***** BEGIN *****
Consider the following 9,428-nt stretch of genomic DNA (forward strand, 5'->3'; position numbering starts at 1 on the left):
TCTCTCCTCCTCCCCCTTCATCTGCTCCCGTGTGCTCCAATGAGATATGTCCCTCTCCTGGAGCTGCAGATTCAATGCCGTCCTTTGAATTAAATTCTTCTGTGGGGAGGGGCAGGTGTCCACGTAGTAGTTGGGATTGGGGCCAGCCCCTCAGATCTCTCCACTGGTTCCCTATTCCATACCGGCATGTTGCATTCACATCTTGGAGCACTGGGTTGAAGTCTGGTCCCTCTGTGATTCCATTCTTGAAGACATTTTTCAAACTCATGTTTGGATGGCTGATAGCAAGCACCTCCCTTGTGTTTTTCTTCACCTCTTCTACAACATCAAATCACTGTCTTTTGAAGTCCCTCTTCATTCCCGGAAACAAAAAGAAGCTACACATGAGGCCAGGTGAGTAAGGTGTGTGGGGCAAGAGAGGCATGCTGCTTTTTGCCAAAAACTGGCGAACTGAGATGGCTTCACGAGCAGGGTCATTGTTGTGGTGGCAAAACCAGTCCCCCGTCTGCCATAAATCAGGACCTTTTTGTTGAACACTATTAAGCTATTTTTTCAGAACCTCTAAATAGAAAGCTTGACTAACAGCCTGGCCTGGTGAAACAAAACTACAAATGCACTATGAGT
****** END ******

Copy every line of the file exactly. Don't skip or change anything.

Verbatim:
Consider the following 9,428-nt stretch of genomic DNA (forward strand, 5'->3'; position numbering starts at 1 on the left):
TCTCTCCTCCTCCCCCTTCATCTGCTCCCGTGTGCTCCAATGAGATATGTCCCTCTCCTGGAGCTGCAGATTCAATGCCGTCCTTTGAATTAAATTCTTCTGTGGGGAGGGGCAGGTGTCCACGTAGTAGTTGGGATTGGGGCCAGCCCCTCAGATCTCTCCACTGGTTCCCTATTCCATACCGGCATGTTGCATTCACATCTTGGAGCACTGGGTTGAAGTCTGGTCCCTCTGTGATTCCATTCTTGAAGACATTTTTCAAACTCATGTTTGGATGGCTGATAGCAAGCACCTCCCTTGTGTTTTTCTTCACCTCTTCTACAACATCAAATCACTGTCTTTTGAAGTCCCTCTTCATTCCCGGAAACAAAAAGAAGCTACACATGAGGCCAGGTGAGTAAGGTGTGTGGGGCAAGAGAGGCATGCTGCTTTTTGCCAAAAACTGGCGAACTGAGATGGCTTCACGAGCAGGGTCATTGTTGTGGTGGCAAAACCAGTCCCCCGTCTGCCATAAATCAGGACCTTTTTGTTGAACACTATTAAGCTATTTTTTCAGAACCTCTAAATAGAAAGCTTGACTAACAGCCTGGCCTGGTGAAACAAAACTACAAATGCACTATGAGT